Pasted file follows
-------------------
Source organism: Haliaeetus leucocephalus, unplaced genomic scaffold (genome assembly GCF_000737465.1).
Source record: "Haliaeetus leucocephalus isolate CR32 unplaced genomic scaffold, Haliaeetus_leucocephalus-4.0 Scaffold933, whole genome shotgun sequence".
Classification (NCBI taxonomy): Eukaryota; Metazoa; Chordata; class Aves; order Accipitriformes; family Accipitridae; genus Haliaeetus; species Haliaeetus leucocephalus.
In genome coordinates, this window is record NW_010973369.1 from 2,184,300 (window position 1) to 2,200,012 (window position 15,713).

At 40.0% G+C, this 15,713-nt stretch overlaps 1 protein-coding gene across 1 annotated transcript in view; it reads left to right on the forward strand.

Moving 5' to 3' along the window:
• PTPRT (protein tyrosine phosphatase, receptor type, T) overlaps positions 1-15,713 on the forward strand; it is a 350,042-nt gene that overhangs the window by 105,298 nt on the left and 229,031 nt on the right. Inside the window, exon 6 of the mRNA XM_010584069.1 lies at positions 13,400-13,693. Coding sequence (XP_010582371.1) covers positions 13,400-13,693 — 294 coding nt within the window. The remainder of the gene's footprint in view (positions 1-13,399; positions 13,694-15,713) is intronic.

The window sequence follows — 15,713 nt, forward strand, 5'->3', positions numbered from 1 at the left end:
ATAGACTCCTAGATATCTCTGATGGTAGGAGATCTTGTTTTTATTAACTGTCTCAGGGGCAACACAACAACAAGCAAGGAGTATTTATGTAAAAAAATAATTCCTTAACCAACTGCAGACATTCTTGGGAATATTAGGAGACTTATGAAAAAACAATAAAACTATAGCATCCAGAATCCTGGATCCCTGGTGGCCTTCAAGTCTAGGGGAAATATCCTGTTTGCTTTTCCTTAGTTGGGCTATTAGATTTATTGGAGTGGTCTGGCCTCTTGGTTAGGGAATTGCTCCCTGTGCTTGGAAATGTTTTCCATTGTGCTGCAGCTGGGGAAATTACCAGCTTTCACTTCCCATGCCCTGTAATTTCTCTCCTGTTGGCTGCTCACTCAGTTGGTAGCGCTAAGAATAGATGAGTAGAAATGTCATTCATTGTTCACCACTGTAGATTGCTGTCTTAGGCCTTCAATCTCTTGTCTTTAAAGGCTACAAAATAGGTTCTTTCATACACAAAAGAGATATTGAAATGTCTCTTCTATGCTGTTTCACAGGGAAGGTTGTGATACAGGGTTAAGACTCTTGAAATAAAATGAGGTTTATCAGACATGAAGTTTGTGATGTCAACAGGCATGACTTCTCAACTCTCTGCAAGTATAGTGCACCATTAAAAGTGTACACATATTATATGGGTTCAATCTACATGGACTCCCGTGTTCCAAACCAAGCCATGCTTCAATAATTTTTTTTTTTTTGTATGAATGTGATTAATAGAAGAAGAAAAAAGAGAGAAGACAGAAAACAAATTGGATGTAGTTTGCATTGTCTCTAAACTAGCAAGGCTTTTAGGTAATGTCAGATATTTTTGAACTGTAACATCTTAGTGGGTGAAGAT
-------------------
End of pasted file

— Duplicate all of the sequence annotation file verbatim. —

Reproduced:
Source organism: Haliaeetus leucocephalus, unplaced genomic scaffold (genome assembly GCF_000737465.1).
Source record: "Haliaeetus leucocephalus isolate CR32 unplaced genomic scaffold, Haliaeetus_leucocephalus-4.0 Scaffold933, whole genome shotgun sequence".
Classification (NCBI taxonomy): Eukaryota; Metazoa; Chordata; class Aves; order Accipitriformes; family Accipitridae; genus Haliaeetus; species Haliaeetus leucocephalus.
In genome coordinates, this window is record NW_010973369.1 from 2,184,300 (window position 1) to 2,200,012 (window position 15,713).

At 40.0% G+C, this 15,713-nt stretch overlaps 1 protein-coding gene across 1 annotated transcript in view; it reads left to right on the forward strand.

Moving 5' to 3' along the window:
• PTPRT (protein tyrosine phosphatase, receptor type, T) overlaps positions 1-15,713 on the forward strand; it is a 350,042-nt gene that overhangs the window by 105,298 nt on the left and 229,031 nt on the right. Inside the window, exon 6 of the mRNA XM_010584069.1 lies at positions 13,400-13,693. Coding sequence (XP_010582371.1) covers positions 13,400-13,693 — 294 coding nt within the window. The remainder of the gene's footprint in view (positions 1-13,399; positions 13,694-15,713) is intronic.

The window sequence follows — 15,713 nt, forward strand, 5'->3', positions numbered from 1 at the left end:
ATAGACTCCTAGATATCTCTGATGGTAGGAGATCTTGTTTTTATTAACTGTCTCAGGGGCAACACAACAACAAGCAAGGAGTATTTATGTAAAAAAATAATTCCTTAACCAACTGCAGACATTCTTGGGAATATTAGGAGACTTATGAAAAAACAATAAAACTATAGCATCCAGAATCCTGGATCCCTGGTGGCCTTCAAGTCTAGGGGAAATATCCTGTTTGCTTTTCCTTAGTTGGGCTATTAGATTTATTGGAGTGGTCTGGCCTCTTGGTTAGGGAATTGCTCCCTGTGCTTGGAAATGTTTTCCATTGTGCTGCAGCTGGGGAAATTACCAGCTTTCACTTCCCATGCCCTGTAATTTCTCTCCTGTTGGCTGCTCACTCAGTTGGTAGCGCTAAGAATAGATGAGTAGAAATGTCATTCATTGTTCACCACTGTAGATTGCTGTCTTAGGCCTTCAATCTCTTGTCTTTAAAGGCTACAAAATAGGTTCTTTCATACACAAAAGAGATATTGAAATGTCTCTTCTATGCTGTTTCACAGGGAAGGTTGTGATACAGGGTTAAGACTCTTGAAATAAAATGAGGTTTATCAGACATGAAGTTTGTGATGTCAACAGGCATGACTTCTCAACTCTCTGCAAGTATAGTGCACCATTAAAAGTGTACACATATTATATGGGTTCAATCTACATGGACTCCCGTGTTCCAAACCAAGCCATGCTTCAATAATTTTTTTTTTTTTGTATGAATGTGATTAATAGAAGAAGAAAAAAGAGAGAAGACAGAAAACAAATTGGATGTAGTTTGCATTGTCTCTAAACTAGCAAGGCTTTTAGGTAATGTCAGATATTTTTGAACTGTAACATCTTAGTGGGTGAAGAT